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I just discovered that when Language Extensions are disabled in MSVC, you get this error if you try to include boost/thread/thread.hpp:

fatal error C1189: #error : "Threading support unavaliable: it has been explicitly disabled with BOOST_DISABLE_THREADS"

It seems that when Boost detects that language extensions are disabled (_MSC_EXTENSIONS isn't defined), they define BOOST_DISABLE_WIN32, to indicate that it is not safe to include windows.h (which won't compile without extensions enabled).

And as a consequence of that #define, BOOST_DISABLE_THREADS is defined, even though Boost.Thread isn't a header-only library, and windows.h is only included in the .cpp files. The headers should in principle be safe to use without language extensions. All the actual win32 calls are isolated in the compiled library (the .dll or .lib)

I can see here that they're aware of the problem, but as it's remained untouched for the last two years, it's probably naive to hope for a quick fix.

It seems like it should be a fairly simple case of modifying some of the #ifdef's and #defines in the various Boost configuration files, but there are a lot of them, and they define and use a lot of macros whose purpose isn't clear to me.

Do anyone know of a simple hack or workaround to allow inclusion of the Boost.Thread headers when language extensions are disabled?

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How would Boost.Thread create or manage threads on windows without access to windows.h, whose inclusion is required for access to CreateThread? Or is it possible to compile windows.h without extensions? –  zdan Aug 4 '09 at 20:55
    
Like I said, it's not a header-only library. The compiled library part of it contains all the dependencies on win32 code, and I don't care how that is compiled. The headers only expose Boost's own wrappers, and since that is what has to be directly included from my own code, that's where I'd prefer to avoid language extensions –  jalf Aug 4 '09 at 21:02

1 Answer 1

up vote 2 down vote accepted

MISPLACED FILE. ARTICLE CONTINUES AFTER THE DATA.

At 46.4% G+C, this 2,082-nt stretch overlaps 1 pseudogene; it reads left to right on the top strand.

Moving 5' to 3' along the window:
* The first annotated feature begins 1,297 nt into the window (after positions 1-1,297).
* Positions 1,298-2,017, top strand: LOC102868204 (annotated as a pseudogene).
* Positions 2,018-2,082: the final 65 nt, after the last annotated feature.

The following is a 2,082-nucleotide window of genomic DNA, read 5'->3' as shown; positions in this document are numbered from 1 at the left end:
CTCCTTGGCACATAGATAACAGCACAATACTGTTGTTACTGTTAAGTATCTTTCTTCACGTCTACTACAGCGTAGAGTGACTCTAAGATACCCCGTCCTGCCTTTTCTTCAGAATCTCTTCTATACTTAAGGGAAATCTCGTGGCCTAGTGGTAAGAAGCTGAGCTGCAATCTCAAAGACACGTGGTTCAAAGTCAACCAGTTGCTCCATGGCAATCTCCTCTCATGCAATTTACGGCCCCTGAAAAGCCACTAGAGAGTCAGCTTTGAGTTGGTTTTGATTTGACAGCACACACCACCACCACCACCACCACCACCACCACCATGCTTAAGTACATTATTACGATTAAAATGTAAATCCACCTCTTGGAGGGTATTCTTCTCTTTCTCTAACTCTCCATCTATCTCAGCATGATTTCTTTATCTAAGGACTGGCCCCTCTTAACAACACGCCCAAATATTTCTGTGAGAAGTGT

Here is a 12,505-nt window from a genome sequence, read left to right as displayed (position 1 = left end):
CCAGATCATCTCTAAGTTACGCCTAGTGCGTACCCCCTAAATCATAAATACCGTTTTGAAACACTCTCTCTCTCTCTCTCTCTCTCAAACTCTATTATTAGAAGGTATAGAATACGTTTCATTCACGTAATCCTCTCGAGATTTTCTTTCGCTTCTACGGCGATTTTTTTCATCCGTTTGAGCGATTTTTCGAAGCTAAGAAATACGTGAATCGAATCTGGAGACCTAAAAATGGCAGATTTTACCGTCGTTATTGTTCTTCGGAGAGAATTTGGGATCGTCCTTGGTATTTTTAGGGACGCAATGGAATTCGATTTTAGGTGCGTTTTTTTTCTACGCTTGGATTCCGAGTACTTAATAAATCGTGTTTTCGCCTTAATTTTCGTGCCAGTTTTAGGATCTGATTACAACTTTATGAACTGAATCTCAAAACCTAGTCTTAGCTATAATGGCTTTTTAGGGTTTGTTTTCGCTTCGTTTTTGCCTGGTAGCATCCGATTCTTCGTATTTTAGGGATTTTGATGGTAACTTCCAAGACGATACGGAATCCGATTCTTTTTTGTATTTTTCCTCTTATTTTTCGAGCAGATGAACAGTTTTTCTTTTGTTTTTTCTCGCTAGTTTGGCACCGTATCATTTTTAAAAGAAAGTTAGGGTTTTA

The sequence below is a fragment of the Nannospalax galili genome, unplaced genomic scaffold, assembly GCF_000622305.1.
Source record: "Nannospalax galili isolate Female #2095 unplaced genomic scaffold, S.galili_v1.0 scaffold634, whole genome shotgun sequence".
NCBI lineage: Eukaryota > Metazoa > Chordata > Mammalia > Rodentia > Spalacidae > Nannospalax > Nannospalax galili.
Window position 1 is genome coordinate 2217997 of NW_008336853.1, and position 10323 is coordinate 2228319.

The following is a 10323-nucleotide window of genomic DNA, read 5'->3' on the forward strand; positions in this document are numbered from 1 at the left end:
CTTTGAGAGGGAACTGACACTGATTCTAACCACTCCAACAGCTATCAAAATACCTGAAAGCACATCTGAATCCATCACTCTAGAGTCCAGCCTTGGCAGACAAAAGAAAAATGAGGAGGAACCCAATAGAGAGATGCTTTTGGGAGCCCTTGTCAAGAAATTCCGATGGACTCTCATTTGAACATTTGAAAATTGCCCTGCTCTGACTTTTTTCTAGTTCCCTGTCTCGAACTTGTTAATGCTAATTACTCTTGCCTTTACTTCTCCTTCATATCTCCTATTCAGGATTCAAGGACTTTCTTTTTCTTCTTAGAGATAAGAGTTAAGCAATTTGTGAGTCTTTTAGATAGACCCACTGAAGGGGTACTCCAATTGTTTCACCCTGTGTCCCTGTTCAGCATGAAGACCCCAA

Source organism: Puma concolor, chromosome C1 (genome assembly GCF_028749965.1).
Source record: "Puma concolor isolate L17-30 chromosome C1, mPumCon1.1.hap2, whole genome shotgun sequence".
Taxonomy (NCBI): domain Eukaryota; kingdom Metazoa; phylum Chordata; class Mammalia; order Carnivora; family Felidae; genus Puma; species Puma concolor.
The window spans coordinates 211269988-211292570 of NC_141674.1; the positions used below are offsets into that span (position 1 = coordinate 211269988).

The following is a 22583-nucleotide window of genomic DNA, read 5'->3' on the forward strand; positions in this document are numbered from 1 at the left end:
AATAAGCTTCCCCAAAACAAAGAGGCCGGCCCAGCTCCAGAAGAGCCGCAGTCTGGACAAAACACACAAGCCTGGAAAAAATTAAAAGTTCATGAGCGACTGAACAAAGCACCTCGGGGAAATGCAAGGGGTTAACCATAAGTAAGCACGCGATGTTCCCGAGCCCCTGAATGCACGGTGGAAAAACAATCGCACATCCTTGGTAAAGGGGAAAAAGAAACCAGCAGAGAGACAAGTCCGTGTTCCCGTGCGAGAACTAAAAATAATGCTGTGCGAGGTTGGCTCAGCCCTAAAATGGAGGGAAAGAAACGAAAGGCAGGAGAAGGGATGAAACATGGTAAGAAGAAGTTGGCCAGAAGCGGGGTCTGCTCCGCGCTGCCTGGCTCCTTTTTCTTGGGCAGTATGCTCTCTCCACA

I don't see any simple way to turn off the behavior.

You could wrap the block with your own #ifdef starting at boost\config\suffix.hpp(214):

#ifndef TEMP_HACK_DONT_DISABLE_WIN32_THREADS // XXX TODO FIXME

#if defined(BOOST_DISABLE_WIN32) && defined(_WIN32) \
   && !defined(BOOST_DISABLE_THREADS) && !defined(BOOST_HAS_PTHREADS)
#  define BOOST_DISABLE_THREADS
#endif

#endif // ndef TEMP_HACK_DONT_DISABLE_WIN32_THREADS

Not a perfect fix, but it should be temporary until you can get them to fix it upstream. The boost stuff is good, but it's not immutable in its perfection.

Of course, make some kind of tracking item so you don't lose track of your divergence from upstream.

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hmm, just tried it out. I then get errors in thread_time.hpp instead. Thanks though, but it seems to require a bit more boost hackery to get working. Maybe I'll just admit defeat and either install pthreads for windows (another dependency, ugh), or enable language extensions. –  jalf Aug 5 '09 at 14:39
    
I've tried to run without language extensions myself, but found it impractical. It's hard to write a significant program for Windows without "windows.h". It's better than it used to be, MS split some of the more egregious extensions out into separate compiler switches. I would avoid adding a pthreads implementation to a windows app to solve a header file issue. The boost/thread/win32 subdirectory contains some heroic efforts to work without "windows.h". It does seem odd that you can't effectively use it. –  Marsh Ray Aug 5 '09 at 14:54
    
I don't in general have a problem working without language extensions. Windows.h can be easily wrapped in a separate translation unit (with language extensions enabled), but obviously, it relies on libraries like boost.thread working without them. Which doesn't seem to be the case unfortunately. –  jalf Sep 10 '09 at 9:28

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